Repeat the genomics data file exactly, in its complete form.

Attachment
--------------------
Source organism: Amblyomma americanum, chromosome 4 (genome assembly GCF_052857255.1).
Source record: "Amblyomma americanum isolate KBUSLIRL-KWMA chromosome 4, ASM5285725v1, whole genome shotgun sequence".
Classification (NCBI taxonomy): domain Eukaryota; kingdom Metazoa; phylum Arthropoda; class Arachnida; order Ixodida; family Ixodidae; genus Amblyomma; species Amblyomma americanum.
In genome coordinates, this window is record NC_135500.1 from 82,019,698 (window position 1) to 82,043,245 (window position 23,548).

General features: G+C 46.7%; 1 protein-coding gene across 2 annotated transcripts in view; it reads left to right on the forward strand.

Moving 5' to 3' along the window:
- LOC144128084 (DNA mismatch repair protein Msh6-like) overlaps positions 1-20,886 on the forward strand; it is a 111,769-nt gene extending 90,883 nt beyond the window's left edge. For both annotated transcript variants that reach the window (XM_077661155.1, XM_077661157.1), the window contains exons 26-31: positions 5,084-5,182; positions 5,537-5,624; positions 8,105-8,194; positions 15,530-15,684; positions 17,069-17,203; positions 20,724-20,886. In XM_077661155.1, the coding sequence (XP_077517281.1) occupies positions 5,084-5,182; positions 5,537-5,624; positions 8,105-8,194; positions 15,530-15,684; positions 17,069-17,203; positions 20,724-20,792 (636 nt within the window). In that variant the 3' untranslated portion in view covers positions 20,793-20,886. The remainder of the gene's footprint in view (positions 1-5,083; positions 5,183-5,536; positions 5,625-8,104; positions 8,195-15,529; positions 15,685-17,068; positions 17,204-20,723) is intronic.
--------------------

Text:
Source organism: Amblyomma americanum, chromosome 4 (genome assembly GCF_052857255.1).
Source record: "Amblyomma americanum isolate KBUSLIRL-KWMA chromosome 4, ASM5285725v1, whole genome shotgun sequence".
Classification (NCBI taxonomy): domain Eukaryota; kingdom Metazoa; phylum Arthropoda; class Arachnida; order Ixodida; family Ixodidae; genus Amblyomma; species Amblyomma americanum.
In genome coordinates, this window is record NC_135500.1 from 82,019,698 (window position 1) to 82,043,245 (window position 23,548).

General features: G+C 46.7%; 1 protein-coding gene across 2 annotated transcripts in view; it reads left to right on the forward strand.

Moving 5' to 3' along the window:
- LOC144128084 (DNA mismatch repair protein Msh6-like) overlaps positions 1-20,886 on the forward strand; it is a 111,769-nt gene extending 90,883 nt beyond the window's left edge. For both annotated transcript variants that reach the window (XM_077661155.1, XM_077661157.1), the window contains exons 26-31: positions 5,084-5,182; positions 5,537-5,624; positions 8,105-8,194; positions 15,530-15,684; positions 17,069-17,203; positions 20,724-20,886. In XM_077661155.1, the coding sequence (XP_077517281.1) occupies positions 5,084-5,182; positions 5,537-5,624; positions 8,105-8,194; positions 15,530-15,684; positions 17,069-17,203; positions 20,724-20,792 (636 nt within the window). In that variant the 3' untranslated portion in view covers positions 20,793-20,886. The remainder of the gene's footprint in view (positions 1-5,083; positions 5,183-5,536; positions 5,625-8,104; positions 8,195-15,529; positions 15,685-17,068; positions 17,204-20,723) is intronic.